Just because a team makes it all the way to the final four doesn’t mean there isn’t room for improvement. The Boston Bruins, Tampa Bay Lightning, San Jose Sharks and Vancouver Canucks have all proven to be the top teams in the league, but they will have to improve their game even more in order to get the privilege of playing for the Stanley Cup. Here is what each team needs to work on.
The Big Bad Bruins’ power play during the playoffs has been less been less mama bear with a hunter in between her and her cub and more Yogi during a picnic. They have scored just two goals on 41 opportunities for a 4.9% success rate. Only Pittsburgh (one for 35, 2.9%) has been worse on the power play. They do have the best 5-on-5 goals for/against ratio in the playoffs, but Tampa has been the best defensive team so that number is bound to go down. Coach Guy Boucher’s 1-3-1 system has stymied the Canadiens and Capitals once the Lightning get a lead in any game meaning Boston will need to take advantage on the power play that will get plenty of opportunities as Tampa has been shorthanded more than any team in the playoffs. Fortunately for Boston, their power play started clicking at the end of their series against the Flyers. They had a power play goal in each of the last two games during the sweep, but they will have to do it against a team whose goaltending isn’t nearly as inept and they are currently without Patrice Bergeron, their best playmaker, due to a concussion. They need to get guys to the front of the net and fight for rebounds. The Bruins are one of the most physical teams in the league, they should have no trouble outworking Tampa, especially when outnumbering them.
Tampa Bay Lightning
After Game 1 of the conference final, the Lightning have now won eight games in a row, so finding something they need to improve on isn’t easy. They are the highest scoring team in the playoffs and the best defensive team. Their power play is the best of any remaining team and they are getting contributions from across the lineup. However, they need to improve their shot ratio. They have only outshot their opponent once in these playoffs and they are getting outshot each game by an average of 35.2-27.3. They have taken the second fewest shots and allowed the third most per game. Dwayne Roloson has been phenomenal so far with a .941 save percentage and 2.01 goals-against average, but at 41 it wouldn’t be a good idea to keep letting him get tested as often. They are also going up against Tim Thomas in the Bruins’ net who has a .932 save percentage of his own and that is after a poor showing in Game 1 of the conference final. He is surely going to be a lot better and under 30 shots per game isn’t going to be enough to do a lot of damage against Thomas on most nights. They got some lucky bounces and Thomas let up some uncharacteristically bad goals in Game 1. They simply cannot expect that to happen again.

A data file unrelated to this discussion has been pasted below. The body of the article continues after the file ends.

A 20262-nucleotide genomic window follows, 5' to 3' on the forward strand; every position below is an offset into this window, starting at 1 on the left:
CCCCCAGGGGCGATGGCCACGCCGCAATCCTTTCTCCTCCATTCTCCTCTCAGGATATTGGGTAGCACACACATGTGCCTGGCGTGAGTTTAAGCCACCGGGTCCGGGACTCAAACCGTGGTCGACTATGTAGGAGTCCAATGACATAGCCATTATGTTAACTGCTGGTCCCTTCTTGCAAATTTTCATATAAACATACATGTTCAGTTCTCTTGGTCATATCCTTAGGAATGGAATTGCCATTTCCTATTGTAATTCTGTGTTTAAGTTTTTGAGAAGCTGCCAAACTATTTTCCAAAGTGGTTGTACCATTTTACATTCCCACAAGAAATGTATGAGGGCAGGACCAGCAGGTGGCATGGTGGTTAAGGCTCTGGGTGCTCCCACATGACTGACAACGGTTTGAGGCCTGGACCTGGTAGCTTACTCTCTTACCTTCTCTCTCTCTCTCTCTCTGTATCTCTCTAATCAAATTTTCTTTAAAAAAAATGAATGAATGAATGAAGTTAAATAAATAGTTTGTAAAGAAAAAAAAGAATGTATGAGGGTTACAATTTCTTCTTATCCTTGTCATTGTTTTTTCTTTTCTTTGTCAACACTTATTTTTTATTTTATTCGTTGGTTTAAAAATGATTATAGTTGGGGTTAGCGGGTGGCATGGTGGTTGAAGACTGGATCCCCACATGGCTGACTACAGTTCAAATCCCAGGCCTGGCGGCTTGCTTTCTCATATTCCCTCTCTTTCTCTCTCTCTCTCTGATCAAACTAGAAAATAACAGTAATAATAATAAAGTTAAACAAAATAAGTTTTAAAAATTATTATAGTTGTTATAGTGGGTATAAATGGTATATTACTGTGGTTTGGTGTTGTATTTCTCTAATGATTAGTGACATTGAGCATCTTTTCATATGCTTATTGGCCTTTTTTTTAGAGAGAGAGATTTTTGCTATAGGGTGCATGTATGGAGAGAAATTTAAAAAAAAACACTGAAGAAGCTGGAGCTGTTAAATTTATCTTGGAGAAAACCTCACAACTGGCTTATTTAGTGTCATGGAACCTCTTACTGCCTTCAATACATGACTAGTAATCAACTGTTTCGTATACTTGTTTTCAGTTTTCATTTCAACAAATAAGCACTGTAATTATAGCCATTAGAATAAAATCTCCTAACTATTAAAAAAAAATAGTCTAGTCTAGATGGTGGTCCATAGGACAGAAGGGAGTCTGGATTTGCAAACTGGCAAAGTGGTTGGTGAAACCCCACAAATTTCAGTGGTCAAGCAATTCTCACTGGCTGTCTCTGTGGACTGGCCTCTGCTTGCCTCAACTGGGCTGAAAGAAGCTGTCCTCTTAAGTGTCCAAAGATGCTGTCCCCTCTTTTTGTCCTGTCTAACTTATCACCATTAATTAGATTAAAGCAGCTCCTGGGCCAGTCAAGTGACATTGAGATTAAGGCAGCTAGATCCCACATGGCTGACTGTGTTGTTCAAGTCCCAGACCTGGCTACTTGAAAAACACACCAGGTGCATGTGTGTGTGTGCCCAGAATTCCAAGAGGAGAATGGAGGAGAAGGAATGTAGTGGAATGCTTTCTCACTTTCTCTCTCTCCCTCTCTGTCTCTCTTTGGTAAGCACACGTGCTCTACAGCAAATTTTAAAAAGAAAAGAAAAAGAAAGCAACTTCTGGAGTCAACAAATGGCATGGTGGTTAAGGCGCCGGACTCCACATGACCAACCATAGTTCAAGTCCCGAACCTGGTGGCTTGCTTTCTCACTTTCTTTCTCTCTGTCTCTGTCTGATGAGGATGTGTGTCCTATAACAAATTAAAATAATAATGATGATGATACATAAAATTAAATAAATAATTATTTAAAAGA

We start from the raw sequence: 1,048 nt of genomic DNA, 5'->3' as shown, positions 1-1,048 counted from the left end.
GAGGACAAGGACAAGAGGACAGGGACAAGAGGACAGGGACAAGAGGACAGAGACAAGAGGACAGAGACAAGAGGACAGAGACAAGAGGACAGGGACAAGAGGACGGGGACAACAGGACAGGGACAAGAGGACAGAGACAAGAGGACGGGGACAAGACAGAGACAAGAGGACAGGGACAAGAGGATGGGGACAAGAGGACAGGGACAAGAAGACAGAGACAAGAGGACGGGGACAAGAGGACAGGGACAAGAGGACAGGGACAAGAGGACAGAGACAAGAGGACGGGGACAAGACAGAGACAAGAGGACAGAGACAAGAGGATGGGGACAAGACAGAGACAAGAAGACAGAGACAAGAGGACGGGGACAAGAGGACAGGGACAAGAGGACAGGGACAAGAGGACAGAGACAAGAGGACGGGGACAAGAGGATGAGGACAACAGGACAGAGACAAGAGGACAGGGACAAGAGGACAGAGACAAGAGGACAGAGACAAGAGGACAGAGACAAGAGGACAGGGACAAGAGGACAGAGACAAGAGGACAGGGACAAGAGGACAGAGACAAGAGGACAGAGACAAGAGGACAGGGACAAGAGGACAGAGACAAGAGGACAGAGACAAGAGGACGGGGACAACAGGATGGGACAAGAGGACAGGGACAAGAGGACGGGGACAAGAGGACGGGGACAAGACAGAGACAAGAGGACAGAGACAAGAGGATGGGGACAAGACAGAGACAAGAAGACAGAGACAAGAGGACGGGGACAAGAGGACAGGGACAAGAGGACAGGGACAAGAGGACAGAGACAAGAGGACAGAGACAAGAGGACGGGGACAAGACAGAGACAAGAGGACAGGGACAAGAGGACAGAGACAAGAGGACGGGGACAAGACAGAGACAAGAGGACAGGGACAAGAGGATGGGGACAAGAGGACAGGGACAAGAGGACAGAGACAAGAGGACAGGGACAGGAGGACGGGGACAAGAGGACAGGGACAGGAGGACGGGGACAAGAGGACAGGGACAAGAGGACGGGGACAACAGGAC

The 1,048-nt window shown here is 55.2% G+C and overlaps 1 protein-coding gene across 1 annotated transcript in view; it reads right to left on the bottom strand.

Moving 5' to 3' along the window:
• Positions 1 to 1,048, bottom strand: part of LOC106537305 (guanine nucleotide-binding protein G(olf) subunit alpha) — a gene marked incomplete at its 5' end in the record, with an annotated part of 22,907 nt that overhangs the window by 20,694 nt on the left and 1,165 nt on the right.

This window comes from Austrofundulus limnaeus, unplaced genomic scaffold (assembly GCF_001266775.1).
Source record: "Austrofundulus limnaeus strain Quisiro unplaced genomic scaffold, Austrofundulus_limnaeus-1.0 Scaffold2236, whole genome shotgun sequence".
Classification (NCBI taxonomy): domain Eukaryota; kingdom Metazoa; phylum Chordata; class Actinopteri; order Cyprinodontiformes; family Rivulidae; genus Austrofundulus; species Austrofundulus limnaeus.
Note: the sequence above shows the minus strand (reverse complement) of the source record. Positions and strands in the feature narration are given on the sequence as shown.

San Jose Sharks
The Sharks are spending a combined $14.4 million on Dany Heatley and Patrick Marleau, but they are not getting the production you would expect from players of that caliber. Patrick Marleau has been heating up lately though. He scored the series-winning goal in Round 2 and got a goal in Game 1 of the conference final and that production will need continue. Before that he was pointless in six games with a minus-1 rating, with 16 shots and nine hits. Dany Heatley on the other hand is trending down. He had four points against Detroit, but only one goal and was a minus-1. He wasn’t noticeable in Game 1 except for when he was in the penalty box for Henrik Sedin’s game-winning goal. Too often he loses battles for the puck in the offensive zone leading to easy turnovers. I don’t know if either of them have necessarily been gutless, but neither has showed the heart, will and determination it takes to win the Stanley Cup. Fortunately for the Sharks, their depth has been a huge factor as Joe Pavelski, Ryane Clowe and Logan Couture have come up big in the playoffs, but more production out of their stars is needed.
Just like the Sharks, Vancouver needs the best play from its best players and the Sedins are going to have to play better than they have been. Way better. The Canucks have leaned heavily on Ryan Kesler to get through the first two rounds, especially in the second round against Nashville when he had a hand in 11 of 14 Vancouver goals. Meanwhile Henrik had one goal since March 27, an empty-net goal in Game 4 against Nashville, before scoring the winner in Game 1. That’s seven weeks between putting the puck past a goalie. He was a minus-4 against Nashville and is a minus-8 so far in the playoffs. Daniel wasn’t any better in the last round either. He got off to a hot start with five goals in the first six games against Chicago, but has gone cold since. Although he had the series-winning goal in the Nashville series, he was an atrocious minus-4 in a 4-3 loss in Game 5 and is also a minus-8 in the playoffs. They are the two worst players on Vancouver in that aspect, not what you want when spending a combined $12.2 million a year on those two. Just like Alex Ovechkin, they need to stop making pretty plays and trying to snipe shots every shift and start playing gritty.
A native of Monroe Township, NJ, Tim received his Bachelor’s Degree in Contemporary Journalism from Endicott College in Beverly, MA. A Flyers fan growing up, he has gone to numerous events including each installment of the Winter Classic, the Stanley Cup final and the 2010 Olympics.
In addition to The Hockey Writers, Tim also writes for The Good Point and interned with The Hockey News from Jan. to May 2011, contributing to their book Hockey’s Most Amazing Records. Outside of hockey, Tim enjoys reading and watching movies and extreme sports such as snowboarding and skydiving.